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What were the major turning points of WW2?Please be specific, this may include a...

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lorettamar | eNoter

Posted April 10, 2011 at 3:47 PM via web

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What were the major turning points of WW2?

Please be specific, this may include a specific battle or leadership...

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pohnpei397 | College Teacher | (Level 3) Distinguished Educator

Posted April 10, 2011 at 4:02 PM (Answer #2)

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There were many turning points to this war.  Let me list a few:

  • The German invasion of Russia in June of 1941.  This opened the Eastern Front, and that is something that would eventually lead to Germany's defeat.
  • The attack on Pearl Harbor in December of 1941.  This got the US into the war, changing the whole face of the war.
  • Stalingrad, which destroyed much of the German army and ensured that Russia would not fall.
  • Midway, where much of the Japanese fleet was destroyed.  After this, the Japanese were on the defensive for the rest of the war.

These are perhaps the biggest turning points in the war.

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larrygates | College Teacher | (Level 1) Educator Emeritus

Posted April 10, 2011 at 4:07 PM (Answer #3)

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The major turning point of the War in Europe probably was the Battle of Stalingrad. The major German advance was stopped on December 6, 1941, one day before the bombing of Pearl Harbor. From that point forward, Germany was forced to fight a defensive war. The second most important European battle would have been Operation Overlord, the Normandy Invasion, commanded by General and later President Dwight D. Eisenhower, which established an allied beachhead in western Europe and allowed the Allies to advance on Germany from two sides, East and West.

In the Pacific, the two major battles were (1) the Battle of Coral Sea, which stopped the Japanese advance in the Pacific. The Battle is noteworthy because it was primarily fought by carrier borne aircraft. The two opposing fleets never caught sight of each other. (2) The Battle of Midway Island, which is considered the turning point in the Pacific War. General Isoroku Yamamoto had planned to intercept and destroy the U.S. Pacific Fleet when it arrived there. As it happened, the U.S. had cracked the Japanese code, and knew the plan ahead of time. When Yamamoto's troops arrived, the Americans were waiting for them. This battle marked the turning of the tide in favor of the Allies in the Pacific.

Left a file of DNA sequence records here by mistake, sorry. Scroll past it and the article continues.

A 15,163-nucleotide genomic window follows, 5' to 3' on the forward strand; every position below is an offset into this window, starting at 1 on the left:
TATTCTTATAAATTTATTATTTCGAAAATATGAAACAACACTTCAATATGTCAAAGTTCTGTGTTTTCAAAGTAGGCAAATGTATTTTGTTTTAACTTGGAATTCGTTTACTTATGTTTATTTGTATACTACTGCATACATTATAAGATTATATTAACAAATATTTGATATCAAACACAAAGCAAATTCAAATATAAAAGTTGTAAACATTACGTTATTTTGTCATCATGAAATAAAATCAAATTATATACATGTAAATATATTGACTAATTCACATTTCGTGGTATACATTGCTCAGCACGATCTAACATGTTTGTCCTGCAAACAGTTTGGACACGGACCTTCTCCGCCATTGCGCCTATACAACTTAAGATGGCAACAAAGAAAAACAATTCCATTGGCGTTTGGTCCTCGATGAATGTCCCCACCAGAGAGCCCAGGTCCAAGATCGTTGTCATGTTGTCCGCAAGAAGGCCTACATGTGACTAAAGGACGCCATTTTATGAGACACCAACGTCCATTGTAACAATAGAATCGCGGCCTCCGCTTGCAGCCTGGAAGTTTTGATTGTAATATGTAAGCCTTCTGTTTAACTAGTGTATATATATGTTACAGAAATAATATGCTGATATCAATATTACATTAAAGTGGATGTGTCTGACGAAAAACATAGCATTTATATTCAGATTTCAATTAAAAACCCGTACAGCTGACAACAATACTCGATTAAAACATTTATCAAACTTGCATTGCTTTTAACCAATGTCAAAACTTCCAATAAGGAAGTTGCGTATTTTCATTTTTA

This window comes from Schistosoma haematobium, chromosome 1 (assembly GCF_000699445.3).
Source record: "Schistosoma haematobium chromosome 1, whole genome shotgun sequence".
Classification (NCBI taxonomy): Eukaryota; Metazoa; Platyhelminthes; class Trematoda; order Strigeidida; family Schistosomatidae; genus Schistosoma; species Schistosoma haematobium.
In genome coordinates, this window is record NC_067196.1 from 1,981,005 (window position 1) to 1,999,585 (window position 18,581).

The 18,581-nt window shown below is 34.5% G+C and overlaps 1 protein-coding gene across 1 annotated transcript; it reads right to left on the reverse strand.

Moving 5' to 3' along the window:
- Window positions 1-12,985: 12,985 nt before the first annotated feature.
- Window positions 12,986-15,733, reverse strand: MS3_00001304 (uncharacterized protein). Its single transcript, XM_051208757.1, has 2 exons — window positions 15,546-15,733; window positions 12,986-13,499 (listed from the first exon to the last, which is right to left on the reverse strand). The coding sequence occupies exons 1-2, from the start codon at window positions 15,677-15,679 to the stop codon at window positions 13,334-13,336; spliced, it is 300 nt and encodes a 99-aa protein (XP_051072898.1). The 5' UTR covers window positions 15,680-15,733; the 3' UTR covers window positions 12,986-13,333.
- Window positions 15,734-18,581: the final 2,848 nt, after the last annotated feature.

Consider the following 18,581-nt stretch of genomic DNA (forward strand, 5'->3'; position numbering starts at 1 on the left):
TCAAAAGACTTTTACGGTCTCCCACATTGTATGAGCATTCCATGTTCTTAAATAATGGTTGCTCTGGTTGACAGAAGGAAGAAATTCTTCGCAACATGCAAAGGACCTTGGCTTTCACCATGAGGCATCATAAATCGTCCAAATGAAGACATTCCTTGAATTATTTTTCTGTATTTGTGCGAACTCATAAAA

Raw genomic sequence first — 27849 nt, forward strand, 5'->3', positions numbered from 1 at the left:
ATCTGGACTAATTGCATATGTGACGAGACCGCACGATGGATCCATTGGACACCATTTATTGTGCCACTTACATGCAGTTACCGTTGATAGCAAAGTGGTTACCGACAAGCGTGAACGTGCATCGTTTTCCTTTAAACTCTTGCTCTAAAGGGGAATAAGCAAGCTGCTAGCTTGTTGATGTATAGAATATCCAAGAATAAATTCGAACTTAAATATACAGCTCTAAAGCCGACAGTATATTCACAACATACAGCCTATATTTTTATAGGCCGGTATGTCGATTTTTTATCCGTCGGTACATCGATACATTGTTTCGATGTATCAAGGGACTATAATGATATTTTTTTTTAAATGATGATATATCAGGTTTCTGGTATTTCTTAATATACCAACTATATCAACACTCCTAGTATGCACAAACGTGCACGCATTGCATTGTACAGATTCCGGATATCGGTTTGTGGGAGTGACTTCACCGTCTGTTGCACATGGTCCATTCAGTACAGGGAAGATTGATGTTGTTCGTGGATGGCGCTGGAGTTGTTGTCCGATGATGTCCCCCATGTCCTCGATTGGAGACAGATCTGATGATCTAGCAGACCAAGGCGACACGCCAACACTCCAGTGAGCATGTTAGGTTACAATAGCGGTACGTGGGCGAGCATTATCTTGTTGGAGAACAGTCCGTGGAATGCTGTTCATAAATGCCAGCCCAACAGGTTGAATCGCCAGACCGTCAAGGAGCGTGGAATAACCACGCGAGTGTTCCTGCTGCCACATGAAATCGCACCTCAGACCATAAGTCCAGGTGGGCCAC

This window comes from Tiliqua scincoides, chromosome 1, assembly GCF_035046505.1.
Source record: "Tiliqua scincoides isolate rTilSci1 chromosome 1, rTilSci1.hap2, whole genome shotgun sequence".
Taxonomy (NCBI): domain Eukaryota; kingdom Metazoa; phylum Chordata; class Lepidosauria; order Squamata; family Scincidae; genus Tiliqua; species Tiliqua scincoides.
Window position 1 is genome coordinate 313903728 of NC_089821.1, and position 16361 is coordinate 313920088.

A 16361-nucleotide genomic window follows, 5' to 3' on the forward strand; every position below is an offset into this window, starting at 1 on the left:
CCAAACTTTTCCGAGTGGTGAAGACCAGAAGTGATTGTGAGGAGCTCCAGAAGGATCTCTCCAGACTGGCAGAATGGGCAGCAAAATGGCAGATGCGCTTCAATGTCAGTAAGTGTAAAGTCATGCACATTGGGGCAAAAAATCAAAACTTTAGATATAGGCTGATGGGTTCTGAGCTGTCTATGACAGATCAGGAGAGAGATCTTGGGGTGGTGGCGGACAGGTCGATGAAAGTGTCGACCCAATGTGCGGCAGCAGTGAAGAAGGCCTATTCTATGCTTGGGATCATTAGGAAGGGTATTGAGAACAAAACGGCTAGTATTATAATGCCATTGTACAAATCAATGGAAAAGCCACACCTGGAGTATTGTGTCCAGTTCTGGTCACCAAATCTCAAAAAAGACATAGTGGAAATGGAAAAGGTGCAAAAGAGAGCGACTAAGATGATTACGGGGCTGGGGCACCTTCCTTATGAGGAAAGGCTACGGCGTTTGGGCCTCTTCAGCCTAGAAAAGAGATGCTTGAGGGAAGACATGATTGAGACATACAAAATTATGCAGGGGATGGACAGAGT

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accessteacher | High School Teacher | (Level 3) Distinguished Educator

Posted April 11, 2011 at 4:34 PM (Answer #4)

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I would have to go for Pearl Harbour as being one of the most significant events of WWII. The way that this triggered American involvement on the side of the Allies was crucial in winning the war. Pearl Harbour, ironically, was one of the best things that had ever happened to the allies during wartime.

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bullgatortail | High School Teacher | (Level 1) Distinguished Educator

Posted April 11, 2011 at 5:35 PM (Answer #5)

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I would have to say the successful invasion on D-Day was the turning point in the war. Hitler was aware that his days were numbered if a successful invasion came from the west. Had he prevented the invasion, his hold on Western Europe would have remained firm.

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lrwilliams | College Teacher | (Level 1) Educator

Posted April 17, 2011 at 8:04 AM (Answer #6)

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I would agree with post #3 that the Germans defeat at Stalingrad and then again later at Kursk gave the Russians much needed initiative to go on the offensive against the German's. The Germans also suffered huge casualties that they were unable to replace.

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brettd | High School Teacher | (Level 2) Educator Emeritus

Posted April 19, 2011 at 3:33 PM (Answer #7)

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There were many turning points, in addition to the ones mentioned above.

In North Africa, Rommel's Afrika Korps never recovered from losses at El Alamein in November 1942, and directly led to Hitler's loss of all of North Africa.  This allowed the invasion of Sicily and mainland Italy in 1943.

Another turning point was in the Battle of the Atlantic, which pitted German U-boats against Allied shipping and convoy escorts.  The invention of SONAR and ASDIC, and allowed the men and material to get through which made D-Day and a sustained invasion of Europe possible.

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litteacher8 | Middle School Teacher | (Level 1) Distinguished Educator

Posted June 23, 2011 at 2:44 PM (Answer #8)

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I would have to say that the dropping of the bomb is the most significant turning point. For most of the war, both sides were attempting to outdo one another with technology. The dropping of the bomb affected not just World War II, but the politics of the world thereafter.

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